Both VRE and vancomycin-sensitive enterococci are considered normal flora in the human intestine.
Advances in environmental sanitation, immunizations, antimicrobial therapy, and medical research have greatly reduced the impact of infectious diseases (IDs) on our communities. Nonetheless, infections and the cost of treating them remain a burden to the health care system.
In primary care practice, we may spend more time making referrals for suspected ID than actually treating infected patients. Here, as a brush up, is the eighth in our series of 10 practical ID pearls.
8. Should vancomycin-resistant enterococci (VRE) in the stool be treated?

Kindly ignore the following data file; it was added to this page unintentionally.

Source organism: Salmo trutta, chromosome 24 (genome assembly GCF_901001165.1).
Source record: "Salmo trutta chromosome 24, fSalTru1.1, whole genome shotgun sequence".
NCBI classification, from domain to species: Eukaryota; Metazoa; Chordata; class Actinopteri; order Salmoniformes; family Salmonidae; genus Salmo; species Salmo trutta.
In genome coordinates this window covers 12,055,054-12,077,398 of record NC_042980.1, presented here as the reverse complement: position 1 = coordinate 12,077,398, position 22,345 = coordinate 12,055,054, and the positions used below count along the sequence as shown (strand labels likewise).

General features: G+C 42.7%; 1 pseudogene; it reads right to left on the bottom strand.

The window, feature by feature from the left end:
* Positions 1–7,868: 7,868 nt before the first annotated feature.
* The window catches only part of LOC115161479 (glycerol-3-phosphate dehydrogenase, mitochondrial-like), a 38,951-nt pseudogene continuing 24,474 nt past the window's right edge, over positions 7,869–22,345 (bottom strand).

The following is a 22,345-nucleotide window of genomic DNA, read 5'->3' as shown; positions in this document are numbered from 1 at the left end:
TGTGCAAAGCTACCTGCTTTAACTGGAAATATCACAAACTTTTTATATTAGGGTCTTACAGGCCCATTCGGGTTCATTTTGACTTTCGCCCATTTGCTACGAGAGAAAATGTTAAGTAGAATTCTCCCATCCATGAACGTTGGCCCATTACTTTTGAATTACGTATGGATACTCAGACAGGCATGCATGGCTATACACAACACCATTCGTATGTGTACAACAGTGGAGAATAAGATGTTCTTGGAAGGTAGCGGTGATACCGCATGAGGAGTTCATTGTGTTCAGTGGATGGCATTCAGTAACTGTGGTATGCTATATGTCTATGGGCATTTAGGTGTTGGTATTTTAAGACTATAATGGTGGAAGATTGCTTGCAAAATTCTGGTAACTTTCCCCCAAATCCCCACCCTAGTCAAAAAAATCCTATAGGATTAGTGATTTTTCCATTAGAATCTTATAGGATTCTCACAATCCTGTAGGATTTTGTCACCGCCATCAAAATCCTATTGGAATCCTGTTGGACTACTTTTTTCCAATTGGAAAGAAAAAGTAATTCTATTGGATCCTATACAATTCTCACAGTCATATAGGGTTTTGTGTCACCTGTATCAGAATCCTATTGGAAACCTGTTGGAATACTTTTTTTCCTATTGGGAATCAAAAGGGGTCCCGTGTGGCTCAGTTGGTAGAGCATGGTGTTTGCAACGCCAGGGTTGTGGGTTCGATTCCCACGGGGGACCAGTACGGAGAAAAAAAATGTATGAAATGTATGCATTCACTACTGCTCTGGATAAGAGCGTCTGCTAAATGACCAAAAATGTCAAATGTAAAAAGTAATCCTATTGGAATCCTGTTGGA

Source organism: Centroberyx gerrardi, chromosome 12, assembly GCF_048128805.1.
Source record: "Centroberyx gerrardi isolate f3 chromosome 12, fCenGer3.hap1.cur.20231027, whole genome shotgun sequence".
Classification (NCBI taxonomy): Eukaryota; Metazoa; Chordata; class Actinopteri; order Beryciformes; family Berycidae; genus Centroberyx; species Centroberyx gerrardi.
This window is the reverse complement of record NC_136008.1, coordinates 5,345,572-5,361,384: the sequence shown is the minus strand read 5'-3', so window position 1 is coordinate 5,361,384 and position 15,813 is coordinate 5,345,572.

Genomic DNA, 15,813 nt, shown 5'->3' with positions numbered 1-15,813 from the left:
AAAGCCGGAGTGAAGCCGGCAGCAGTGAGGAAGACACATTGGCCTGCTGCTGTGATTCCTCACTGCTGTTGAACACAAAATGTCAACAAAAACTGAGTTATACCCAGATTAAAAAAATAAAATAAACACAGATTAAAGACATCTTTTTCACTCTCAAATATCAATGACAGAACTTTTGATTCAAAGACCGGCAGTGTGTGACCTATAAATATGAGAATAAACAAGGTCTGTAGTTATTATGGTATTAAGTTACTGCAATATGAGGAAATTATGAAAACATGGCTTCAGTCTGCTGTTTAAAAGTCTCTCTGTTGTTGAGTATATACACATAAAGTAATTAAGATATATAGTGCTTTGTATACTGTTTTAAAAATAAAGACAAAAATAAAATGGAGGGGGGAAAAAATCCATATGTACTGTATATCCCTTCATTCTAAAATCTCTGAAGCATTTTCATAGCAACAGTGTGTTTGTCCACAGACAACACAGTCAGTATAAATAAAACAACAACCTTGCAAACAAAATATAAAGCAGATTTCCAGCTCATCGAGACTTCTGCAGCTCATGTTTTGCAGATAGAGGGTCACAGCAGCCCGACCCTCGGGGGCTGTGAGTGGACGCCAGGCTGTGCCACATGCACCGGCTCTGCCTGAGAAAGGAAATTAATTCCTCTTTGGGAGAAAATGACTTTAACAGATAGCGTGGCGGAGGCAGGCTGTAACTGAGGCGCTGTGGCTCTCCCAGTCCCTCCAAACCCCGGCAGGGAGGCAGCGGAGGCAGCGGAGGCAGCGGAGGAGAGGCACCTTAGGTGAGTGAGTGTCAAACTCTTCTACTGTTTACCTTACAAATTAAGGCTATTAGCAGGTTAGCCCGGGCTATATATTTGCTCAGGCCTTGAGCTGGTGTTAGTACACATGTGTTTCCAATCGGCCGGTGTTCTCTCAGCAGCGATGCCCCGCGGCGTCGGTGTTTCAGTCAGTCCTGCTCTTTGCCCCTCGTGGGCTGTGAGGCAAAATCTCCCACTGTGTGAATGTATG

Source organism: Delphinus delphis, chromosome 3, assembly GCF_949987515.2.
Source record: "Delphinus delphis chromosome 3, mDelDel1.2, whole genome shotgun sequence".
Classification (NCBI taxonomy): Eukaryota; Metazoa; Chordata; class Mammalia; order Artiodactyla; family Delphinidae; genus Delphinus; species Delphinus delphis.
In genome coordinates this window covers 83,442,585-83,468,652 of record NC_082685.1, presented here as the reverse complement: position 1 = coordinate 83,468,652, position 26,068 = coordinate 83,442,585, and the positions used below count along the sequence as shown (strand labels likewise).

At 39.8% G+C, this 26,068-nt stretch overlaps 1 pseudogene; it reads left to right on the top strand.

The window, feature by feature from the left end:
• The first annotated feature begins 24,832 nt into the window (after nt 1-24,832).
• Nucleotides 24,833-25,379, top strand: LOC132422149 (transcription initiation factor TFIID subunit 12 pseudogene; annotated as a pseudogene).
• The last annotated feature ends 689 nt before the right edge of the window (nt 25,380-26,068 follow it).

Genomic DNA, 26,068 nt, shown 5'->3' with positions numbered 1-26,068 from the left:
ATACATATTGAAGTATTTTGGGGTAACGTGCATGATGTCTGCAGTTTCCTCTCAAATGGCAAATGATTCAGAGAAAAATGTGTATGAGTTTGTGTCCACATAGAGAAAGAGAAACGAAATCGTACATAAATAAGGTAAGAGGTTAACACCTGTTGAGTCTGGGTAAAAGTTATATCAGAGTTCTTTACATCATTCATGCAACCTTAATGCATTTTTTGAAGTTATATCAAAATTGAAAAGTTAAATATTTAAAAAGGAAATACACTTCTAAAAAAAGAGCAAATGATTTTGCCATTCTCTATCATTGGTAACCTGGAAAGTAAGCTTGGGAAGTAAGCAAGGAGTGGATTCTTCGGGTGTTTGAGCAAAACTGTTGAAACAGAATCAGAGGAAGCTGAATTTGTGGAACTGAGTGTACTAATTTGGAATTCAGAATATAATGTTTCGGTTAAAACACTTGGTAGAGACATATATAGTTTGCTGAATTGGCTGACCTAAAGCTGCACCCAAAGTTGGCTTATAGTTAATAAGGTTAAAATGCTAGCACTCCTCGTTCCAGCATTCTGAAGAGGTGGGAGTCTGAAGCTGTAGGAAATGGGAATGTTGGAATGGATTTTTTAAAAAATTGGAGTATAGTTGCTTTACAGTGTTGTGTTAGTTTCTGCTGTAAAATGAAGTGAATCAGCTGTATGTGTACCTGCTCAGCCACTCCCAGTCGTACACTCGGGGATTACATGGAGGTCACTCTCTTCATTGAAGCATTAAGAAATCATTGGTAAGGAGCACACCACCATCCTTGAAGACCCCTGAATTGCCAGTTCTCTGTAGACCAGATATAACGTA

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Answer: It is not necessary to treat when vancomycin-resistant enterococci (VRE) is found in stool.
Both VRE and vancomycin-sensitive enterococci (VSE) are considered normal flora in the human intestine. The presence of enterococci in the stool is not responsible for diarrhea, regardless of whether it is VRE or VSE. Exposing VSE to glycopeptides such as vancomycin is the main risk factor for converting VSE to VRE-the process known as selective pressure.1VRE usually resolves within several weeks after the selective pressure of vancomycin is removed.
1. Kolar M, Vagnerova I, Urbanek K. The impact of antibiotic selective pressure on vancomycin-resistant enterococci occurrence. Biologia. 2001;56:31-35. (Full text)
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